By China Magno, Larry King Now
California: where the grass is greener and the sunshine is brighter. According to Dr. Dre, it’s the state that’s “Untouchable like Elliot Ness.” Katy Perry even goes as far as to describe the women of California as “Fine, Fresh, Fierce,” and having it on lock. Unfortunately, there is one thing in California that we do not have on lock and that is tectonic plates. We may have warm summers, mild winters, and dance floors that are never empty, but staying quake-free is not our strong suit. Everyone has an achilles heel.
We recently had the privilege of having Dr. Lucy Jones, an honorable seismologist who has worked with the USGS for 33 years, come by our show and talk to Larry about earthquakes - California’s hottest topic at the moment. If I had a penny for every time someone said to me ‘Do you realize that the big one can happen any minute now?’, then I wouldn’t need anymore pennies (side note: does anyone need pennies?). Considering the growing paranoia and concern about earthquakes, Dr. Lucy Jones couldn’t have been a more perfect guest.
For starters, an earthquake isn’t exactly what you think. As explained by Dr. Lucy Jones, “An earthquake is the sudden slip of one block of rock past another that produces shaking as one of its effects.” So, we technically don’t feel when an earthquake takes place. What we feel is the shaking that’s caused by the movement of the fault.
Dr. Lucy Jones wasted no time with Larry, walking him through what a 7.8 magnitude earthquake looks like and the devastation it would cause downtown Los Angeles. If I just set off your sympathetic nervous system and you now find yourself in fight or flight mode, I apologize. On the bright side, Dr. Lucy Jones talked about what NOT to do during an earthquake, clearing up common earthquake myths including whether to stand in a doorway, run outside, and/or get under a table. Check out the clip below!
Dr. Jones also talked about how we really need to re-evaluate our paranoia and concern. According to the seismologist, earthquakes are much less of a risk than hurricanes and snowstorms and we should really be more afraid of death by murder than by earthquakes. Good news, right? Not so fast.
While we need not be so afraid of earthquakes themselves, we certainly should be afraid of their aftermath. In the clip below, Dr. Jones maps out the formidable and inevitable conditions that will be in place after a sizable earthquake, which include a lack of electricity, demolished homes, no access to water, and the worst of all, the ensuing bankruptcy.
"It isn’t about dying,” Dr. Jones warns Larry. “It’s about living and how awful life will be afterwards.”
If you're anything like me, then you might be worrying about the best and worst places you should be when the big one happens. Fortunately, Larry asked Dr. Jones about earthquake kits and the specific items she keeps in her house in case of emergencies. So, the day the San Andreas fault goes, you know where to find me. But for the less fortunate rest of you who were not invited to the party at Dr. Jones's, you can find everything you need to make the perfect disaster kit here, courtesy of the U.S. Geological Survey (USGS).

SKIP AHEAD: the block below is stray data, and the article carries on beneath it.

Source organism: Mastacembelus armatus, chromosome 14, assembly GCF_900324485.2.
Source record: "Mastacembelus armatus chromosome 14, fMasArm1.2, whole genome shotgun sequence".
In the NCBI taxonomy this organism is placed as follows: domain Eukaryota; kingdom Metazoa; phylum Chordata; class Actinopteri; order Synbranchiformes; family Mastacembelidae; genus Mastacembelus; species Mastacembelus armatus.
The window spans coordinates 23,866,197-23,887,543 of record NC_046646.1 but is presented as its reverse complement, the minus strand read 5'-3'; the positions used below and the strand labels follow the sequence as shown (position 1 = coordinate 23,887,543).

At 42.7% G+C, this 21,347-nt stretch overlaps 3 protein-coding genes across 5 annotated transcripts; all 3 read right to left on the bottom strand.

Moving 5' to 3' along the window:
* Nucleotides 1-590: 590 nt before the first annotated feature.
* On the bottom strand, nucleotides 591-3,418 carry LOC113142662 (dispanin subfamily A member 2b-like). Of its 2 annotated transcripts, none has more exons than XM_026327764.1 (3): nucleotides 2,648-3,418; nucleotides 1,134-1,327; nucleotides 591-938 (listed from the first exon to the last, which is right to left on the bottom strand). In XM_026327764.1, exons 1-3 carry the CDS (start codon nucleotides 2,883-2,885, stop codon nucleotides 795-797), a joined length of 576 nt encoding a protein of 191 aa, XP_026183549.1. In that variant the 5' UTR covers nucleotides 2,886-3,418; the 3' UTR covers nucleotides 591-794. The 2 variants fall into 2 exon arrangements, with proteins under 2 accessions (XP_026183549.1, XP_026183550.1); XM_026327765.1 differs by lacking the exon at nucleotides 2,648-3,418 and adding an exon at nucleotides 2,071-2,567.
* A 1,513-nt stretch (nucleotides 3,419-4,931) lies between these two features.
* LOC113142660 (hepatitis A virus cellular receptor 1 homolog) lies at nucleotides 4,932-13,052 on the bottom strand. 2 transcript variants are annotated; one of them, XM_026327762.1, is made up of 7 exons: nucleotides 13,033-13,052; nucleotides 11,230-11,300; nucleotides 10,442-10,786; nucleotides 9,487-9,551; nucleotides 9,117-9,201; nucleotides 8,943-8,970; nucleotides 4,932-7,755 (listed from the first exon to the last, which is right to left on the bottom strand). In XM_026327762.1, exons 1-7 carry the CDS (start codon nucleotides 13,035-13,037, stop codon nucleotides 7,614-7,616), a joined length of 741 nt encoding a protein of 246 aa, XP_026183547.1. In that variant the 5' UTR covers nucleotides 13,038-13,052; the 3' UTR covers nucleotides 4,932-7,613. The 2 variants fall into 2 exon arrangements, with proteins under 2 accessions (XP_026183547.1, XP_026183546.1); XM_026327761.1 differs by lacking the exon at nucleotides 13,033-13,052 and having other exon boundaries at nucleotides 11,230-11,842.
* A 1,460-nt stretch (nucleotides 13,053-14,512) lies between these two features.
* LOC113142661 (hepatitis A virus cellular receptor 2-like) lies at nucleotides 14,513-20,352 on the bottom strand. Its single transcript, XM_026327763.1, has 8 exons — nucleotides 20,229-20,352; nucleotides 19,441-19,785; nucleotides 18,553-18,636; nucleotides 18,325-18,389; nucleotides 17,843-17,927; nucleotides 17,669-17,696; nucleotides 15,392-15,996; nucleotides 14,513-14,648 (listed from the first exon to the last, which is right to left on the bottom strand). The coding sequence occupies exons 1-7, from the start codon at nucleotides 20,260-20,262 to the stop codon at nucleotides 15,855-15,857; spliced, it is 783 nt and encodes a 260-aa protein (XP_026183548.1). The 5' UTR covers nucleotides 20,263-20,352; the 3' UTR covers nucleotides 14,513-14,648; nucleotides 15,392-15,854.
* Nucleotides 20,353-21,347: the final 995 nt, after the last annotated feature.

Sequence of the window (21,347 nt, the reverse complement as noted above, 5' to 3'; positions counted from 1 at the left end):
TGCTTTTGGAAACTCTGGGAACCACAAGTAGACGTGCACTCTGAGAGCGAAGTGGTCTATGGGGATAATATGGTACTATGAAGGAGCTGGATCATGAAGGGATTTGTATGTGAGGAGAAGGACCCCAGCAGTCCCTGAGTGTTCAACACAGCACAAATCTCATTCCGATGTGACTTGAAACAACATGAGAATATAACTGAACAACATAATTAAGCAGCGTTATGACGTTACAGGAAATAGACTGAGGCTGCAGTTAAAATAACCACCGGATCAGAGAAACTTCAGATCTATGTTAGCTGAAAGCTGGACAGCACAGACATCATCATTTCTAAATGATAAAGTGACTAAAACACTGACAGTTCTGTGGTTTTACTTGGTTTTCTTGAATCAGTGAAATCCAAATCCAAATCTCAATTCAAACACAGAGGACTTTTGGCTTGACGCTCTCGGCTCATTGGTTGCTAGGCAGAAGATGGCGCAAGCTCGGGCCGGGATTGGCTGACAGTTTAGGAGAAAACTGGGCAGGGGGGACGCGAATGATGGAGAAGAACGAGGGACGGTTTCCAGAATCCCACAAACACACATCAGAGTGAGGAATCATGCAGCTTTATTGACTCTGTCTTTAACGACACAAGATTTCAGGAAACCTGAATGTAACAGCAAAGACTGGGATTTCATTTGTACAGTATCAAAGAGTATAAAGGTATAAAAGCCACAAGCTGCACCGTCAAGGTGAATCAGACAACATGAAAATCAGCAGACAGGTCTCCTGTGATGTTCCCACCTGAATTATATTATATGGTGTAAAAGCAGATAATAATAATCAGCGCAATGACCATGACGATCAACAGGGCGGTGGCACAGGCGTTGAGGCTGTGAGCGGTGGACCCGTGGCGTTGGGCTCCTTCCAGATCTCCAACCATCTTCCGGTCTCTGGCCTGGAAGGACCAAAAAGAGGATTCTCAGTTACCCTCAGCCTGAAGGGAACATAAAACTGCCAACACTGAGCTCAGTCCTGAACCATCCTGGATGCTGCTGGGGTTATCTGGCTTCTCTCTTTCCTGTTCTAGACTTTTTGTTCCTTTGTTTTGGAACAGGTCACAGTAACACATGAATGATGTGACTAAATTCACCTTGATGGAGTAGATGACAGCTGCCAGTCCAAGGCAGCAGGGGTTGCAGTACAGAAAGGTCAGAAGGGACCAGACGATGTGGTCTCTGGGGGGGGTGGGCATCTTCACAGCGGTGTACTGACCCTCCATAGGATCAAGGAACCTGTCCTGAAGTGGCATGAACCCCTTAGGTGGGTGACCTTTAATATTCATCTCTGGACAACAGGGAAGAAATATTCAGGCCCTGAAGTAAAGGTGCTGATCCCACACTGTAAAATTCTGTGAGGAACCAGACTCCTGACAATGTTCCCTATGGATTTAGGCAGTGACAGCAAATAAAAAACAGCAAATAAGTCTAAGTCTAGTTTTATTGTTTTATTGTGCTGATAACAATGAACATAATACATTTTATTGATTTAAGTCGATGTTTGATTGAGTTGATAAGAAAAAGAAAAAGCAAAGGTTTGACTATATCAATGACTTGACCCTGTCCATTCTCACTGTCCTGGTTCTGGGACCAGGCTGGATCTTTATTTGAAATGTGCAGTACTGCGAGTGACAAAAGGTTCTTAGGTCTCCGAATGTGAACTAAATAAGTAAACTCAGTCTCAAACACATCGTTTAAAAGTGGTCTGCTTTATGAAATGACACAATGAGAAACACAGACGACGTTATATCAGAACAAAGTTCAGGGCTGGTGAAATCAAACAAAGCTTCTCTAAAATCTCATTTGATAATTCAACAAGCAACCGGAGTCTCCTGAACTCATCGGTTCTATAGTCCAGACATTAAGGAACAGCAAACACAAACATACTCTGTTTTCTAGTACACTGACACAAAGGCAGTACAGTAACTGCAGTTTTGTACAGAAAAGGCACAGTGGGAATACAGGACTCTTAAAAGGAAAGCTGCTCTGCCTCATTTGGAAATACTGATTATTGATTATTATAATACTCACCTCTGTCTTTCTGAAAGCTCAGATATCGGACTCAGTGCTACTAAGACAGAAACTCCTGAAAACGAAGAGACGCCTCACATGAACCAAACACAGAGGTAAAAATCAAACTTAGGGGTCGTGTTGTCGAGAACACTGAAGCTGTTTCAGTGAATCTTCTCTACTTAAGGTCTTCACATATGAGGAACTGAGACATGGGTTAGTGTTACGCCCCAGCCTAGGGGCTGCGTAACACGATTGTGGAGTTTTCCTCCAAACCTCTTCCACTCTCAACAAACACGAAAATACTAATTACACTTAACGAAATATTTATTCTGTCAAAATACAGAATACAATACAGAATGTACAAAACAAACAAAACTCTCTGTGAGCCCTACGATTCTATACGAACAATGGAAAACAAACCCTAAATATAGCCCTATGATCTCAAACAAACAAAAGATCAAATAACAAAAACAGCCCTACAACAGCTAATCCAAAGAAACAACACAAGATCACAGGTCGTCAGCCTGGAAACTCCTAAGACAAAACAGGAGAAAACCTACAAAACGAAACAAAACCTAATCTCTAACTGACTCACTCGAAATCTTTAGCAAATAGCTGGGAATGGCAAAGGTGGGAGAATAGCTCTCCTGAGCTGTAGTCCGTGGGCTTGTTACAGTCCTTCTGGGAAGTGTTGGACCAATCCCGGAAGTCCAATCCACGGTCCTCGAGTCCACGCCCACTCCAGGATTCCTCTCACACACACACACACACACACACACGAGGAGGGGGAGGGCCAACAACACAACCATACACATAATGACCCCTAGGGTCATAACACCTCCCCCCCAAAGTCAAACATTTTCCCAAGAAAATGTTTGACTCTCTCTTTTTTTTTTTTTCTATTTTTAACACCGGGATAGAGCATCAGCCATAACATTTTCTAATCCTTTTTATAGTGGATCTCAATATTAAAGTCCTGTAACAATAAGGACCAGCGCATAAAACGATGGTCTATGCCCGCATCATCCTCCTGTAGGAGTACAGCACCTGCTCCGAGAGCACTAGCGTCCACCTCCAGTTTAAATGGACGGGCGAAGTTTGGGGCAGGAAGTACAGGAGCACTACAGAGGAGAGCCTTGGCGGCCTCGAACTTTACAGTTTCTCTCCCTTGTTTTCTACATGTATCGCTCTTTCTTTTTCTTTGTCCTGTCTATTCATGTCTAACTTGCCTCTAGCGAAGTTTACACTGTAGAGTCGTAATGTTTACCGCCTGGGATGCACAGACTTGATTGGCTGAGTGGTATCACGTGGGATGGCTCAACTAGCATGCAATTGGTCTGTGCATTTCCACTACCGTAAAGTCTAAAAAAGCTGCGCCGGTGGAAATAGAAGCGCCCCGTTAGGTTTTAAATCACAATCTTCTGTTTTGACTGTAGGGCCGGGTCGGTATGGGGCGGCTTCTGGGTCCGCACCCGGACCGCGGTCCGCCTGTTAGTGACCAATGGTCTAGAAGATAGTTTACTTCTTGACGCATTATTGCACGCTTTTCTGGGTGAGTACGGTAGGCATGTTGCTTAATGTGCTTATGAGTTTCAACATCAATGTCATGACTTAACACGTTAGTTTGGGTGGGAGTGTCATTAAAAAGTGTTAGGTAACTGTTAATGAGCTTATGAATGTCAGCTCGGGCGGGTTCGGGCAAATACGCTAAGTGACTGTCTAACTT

And word to non-Californians: you're not off the hook. Earthquakes aren't just a California problem: according to the USGS, about half of Americans reside in areas prone to earthquakes, and Oklahoma has had more earthquakes than California for the past two years. This incline in earthquake occurrence Dr. Jones says is due to recent fracking activity.
If you want information on recent earthquake activity – i.e. location and magnitude, on a national level – check out this USGS interactive map for real-time updates.
After countless publications – including her widely-used 308-page ShakeOut report which laid out the myriad ways a magnitude 7.8 earthquake on the San Andreas fault would devastate Southern California – Dr. Lucy Jones has earned herself the title "the Beyonce of Earthquakes" (thanks, LA Times). And after 33 years of service, she has decided to leave her USGS position. During the interview, Dr. Jones discussed with Larry what she learned from her time with USGS and also shared what's next for her career.
"I discovered that really helping people understand what I know is going to save lives," Jones said. "That feels like the way to finish out my career.”
Dr. Lucy Jones plans to achieve that by starting a center to promote the use of science in society and decision making. It was truly an honor and privilege to have Dr. Lucy Jones give us her last interview as a USGS seismologist.
Although this may be a hard pill to swallow, there is a silver lining to living in an area prone to frequent earthquakes: they tend to be more prepared than states with lower risk. Here in California, both the science community and government have done a lot of work preparing forthe potential earthquake scenario and have focused much of their efforts toward educating the public and providing resources. You can find all the information you need on earthquakes and preparing for the big one at the official USGS website.
The views and opinions expressed herein are those of the author's alone and do not necessarily reflect the views of Ora Media, LLC, its affiliates, or its employees.